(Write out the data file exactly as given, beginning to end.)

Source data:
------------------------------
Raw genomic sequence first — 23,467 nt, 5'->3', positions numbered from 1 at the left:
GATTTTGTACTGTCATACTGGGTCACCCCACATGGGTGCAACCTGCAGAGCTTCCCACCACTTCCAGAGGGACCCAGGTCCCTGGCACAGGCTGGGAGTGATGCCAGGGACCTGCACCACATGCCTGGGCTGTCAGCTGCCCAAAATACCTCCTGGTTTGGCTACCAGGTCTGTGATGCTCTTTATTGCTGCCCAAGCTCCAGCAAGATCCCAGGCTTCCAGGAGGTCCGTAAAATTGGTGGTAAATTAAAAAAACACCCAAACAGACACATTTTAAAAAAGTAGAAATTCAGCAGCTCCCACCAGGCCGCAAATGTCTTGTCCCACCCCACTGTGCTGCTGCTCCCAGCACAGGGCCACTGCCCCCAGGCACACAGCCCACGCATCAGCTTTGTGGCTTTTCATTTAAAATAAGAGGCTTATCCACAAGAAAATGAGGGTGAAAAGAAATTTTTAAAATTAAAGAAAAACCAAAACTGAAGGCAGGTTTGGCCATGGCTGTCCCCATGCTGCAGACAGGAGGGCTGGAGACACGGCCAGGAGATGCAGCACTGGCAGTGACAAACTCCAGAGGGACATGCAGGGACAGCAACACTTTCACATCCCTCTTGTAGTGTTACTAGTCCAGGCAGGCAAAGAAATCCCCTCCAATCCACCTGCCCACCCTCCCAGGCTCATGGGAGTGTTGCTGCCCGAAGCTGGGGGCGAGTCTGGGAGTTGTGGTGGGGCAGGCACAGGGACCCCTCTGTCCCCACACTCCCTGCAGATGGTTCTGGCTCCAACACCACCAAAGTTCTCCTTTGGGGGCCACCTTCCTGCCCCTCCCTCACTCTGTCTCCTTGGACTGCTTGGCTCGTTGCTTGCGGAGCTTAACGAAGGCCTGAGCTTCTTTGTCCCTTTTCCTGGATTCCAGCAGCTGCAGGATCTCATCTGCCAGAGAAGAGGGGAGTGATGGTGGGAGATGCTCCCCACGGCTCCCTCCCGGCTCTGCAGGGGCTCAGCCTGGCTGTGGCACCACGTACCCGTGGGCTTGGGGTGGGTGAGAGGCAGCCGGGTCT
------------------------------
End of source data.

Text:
Raw genomic sequence first — 23,467 nt, 5'->3', positions numbered from 1 at the left:
GATTTTGTACTGTCATACTGGGTCACCCCACATGGGTGCAACCTGCAGAGCTTCCCACCACTTCCAGAGGGACCCAGGTCCCTGGCACAGGCTGGGAGTGATGCCAGGGACCTGCACCACATGCCTGGGCTGTCAGCTGCCCAAAATACCTCCTGGTTTGGCTACCAGGTCTGTGATGCTCTTTATTGCTGCCCAAGCTCCAGCAAGATCCCAGGCTTCCAGGAGGTCCGTAAAATTGGTGGTAAATTAAAAAAACACCCAAACAGACACATTTTAAAAAAGTAGAAATTCAGCAGCTCCCACCAGGCCGCAAATGTCTTGTCCCACCCCACTGTGCTGCTGCTCCCAGCACAGGGCCACTGCCCCCAGGCACACAGCCCACGCATCAGCTTTGTGGCTTTTCATTTAAAATAAGAGGCTTATCCACAAGAAAATGAGGGTGAAAAGAAATTTTTAAAATTAAAGAAAAACCAAAACTGAAGGCAGGTTTGGCCATGGCTGTCCCCATGCTGCAGACAGGAGGGCTGGAGACACGGCCAGGAGATGCAGCACTGGCAGTGACAAACTCCAGAGGGACATGCAGGGACAGCAACACTTTCACATCCCTCTTGTAGTGTTACTAGTCCAGGCAGGCAAAGAAATCCCCTCCAATCCACCTGCCCACCCTCCCAGGCTCATGGGAGTGTTGCTGCCCGAAGCTGGGGGCGAGTCTGGGAGTTGTGGTGGGGCAGGCACAGGGACCCCTCTGTCCCCACACTCCCTGCAGATGGTTCTGGCTCCAACACCACCAAAGTTCTCCTTTGGGGGCCACCTTCCTGCCCCTCCCTCACTCTGTCTCCTTGGACTGCTTGGCTCGTTGCTTGCGGAGCTTAACGAAGGCCTGAGCTTCTTTGTCCCTTTTCCTGGATTCCAGCAGCTGCAGGATCTCATCTGCCAGAGAAGAGGGGAGTGATGGTGGGAGATGCTCCCCACGGCTCCCTCCCGGCTCTGCAGGGGCTCAGCCTGGCTGTGGCACCACGTACCCGTGGGCTTGGGGTGGGTGAGAGGCAGCCGGGTCT